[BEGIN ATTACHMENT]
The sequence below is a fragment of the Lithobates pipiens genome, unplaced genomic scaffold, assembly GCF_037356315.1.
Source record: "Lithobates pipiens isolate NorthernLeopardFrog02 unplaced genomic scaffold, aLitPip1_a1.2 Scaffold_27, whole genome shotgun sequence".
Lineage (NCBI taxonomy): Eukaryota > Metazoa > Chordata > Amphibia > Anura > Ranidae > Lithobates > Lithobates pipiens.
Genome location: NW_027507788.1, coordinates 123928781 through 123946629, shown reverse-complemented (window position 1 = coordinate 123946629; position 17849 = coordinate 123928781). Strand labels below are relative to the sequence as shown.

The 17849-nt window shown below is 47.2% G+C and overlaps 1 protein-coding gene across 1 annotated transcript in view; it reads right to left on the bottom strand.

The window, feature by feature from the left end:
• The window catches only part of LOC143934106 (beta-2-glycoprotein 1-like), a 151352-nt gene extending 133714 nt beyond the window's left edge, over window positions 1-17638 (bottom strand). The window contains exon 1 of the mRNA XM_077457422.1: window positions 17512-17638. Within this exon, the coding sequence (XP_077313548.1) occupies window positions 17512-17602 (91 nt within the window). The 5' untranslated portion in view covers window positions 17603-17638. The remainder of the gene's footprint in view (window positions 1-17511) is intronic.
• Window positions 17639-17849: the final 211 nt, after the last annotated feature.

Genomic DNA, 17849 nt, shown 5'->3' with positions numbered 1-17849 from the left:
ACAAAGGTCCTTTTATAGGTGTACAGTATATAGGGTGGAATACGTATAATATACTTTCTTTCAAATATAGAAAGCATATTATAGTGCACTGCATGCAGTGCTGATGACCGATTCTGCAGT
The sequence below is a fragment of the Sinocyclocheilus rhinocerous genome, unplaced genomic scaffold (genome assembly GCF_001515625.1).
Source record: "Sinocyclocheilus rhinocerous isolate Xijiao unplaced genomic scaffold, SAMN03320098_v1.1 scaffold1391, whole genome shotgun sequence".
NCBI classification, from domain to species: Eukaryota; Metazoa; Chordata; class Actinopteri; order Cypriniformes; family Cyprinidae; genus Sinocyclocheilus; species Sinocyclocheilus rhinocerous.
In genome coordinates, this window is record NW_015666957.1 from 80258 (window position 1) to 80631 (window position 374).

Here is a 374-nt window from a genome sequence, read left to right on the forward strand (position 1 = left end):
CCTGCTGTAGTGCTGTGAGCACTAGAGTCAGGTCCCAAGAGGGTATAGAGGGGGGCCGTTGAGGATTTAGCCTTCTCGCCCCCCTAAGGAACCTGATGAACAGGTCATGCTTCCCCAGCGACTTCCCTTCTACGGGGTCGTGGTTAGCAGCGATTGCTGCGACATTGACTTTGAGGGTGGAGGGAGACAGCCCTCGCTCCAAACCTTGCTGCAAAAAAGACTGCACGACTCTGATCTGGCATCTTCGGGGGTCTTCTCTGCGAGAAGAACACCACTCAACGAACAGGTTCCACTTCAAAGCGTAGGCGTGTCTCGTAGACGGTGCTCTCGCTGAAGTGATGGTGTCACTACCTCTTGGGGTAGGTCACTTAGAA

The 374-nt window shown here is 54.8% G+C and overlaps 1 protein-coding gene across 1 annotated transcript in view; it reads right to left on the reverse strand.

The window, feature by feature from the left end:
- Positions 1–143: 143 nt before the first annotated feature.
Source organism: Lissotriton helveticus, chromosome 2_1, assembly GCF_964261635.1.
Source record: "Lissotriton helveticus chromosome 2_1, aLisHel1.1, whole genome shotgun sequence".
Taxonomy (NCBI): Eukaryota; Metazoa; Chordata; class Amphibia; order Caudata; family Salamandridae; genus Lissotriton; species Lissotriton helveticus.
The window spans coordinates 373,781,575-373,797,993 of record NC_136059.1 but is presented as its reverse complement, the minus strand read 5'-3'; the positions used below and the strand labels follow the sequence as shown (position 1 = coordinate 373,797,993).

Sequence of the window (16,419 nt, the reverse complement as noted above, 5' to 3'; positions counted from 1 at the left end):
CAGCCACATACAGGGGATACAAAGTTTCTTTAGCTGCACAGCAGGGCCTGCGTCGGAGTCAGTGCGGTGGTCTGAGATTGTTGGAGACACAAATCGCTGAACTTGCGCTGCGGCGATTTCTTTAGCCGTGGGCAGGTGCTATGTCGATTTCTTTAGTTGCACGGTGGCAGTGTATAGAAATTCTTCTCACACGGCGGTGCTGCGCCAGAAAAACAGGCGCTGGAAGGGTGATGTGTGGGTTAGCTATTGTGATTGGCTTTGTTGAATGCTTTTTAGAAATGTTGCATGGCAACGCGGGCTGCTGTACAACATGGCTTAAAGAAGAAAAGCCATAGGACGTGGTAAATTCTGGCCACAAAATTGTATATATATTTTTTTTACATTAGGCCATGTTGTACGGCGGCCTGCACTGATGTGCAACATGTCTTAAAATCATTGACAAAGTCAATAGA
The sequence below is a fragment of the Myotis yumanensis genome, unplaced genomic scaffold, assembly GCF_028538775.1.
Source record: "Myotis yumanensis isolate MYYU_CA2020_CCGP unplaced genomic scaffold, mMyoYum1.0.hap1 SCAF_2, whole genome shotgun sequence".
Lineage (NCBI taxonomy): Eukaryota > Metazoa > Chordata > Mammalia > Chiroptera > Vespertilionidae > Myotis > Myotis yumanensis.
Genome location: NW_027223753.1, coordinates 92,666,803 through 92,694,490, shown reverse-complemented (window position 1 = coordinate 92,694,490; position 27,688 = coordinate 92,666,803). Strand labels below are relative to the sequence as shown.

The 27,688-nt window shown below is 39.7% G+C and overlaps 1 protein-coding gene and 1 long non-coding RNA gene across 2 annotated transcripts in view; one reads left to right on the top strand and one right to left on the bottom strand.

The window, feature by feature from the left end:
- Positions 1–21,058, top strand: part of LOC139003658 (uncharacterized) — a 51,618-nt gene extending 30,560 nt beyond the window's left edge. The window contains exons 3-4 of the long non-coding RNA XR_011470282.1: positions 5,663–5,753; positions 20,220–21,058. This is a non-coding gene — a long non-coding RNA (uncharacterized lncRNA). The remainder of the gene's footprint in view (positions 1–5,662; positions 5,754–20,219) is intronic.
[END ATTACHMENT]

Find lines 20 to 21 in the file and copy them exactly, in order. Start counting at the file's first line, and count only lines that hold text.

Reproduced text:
Source organism: Lissotriton helveticus, chromosome 2_1, assembly GCF_964261635.1.
Source record: "Lissotriton helveticus chromosome 2_1, aLisHel1.1, whole genome shotgun sequence".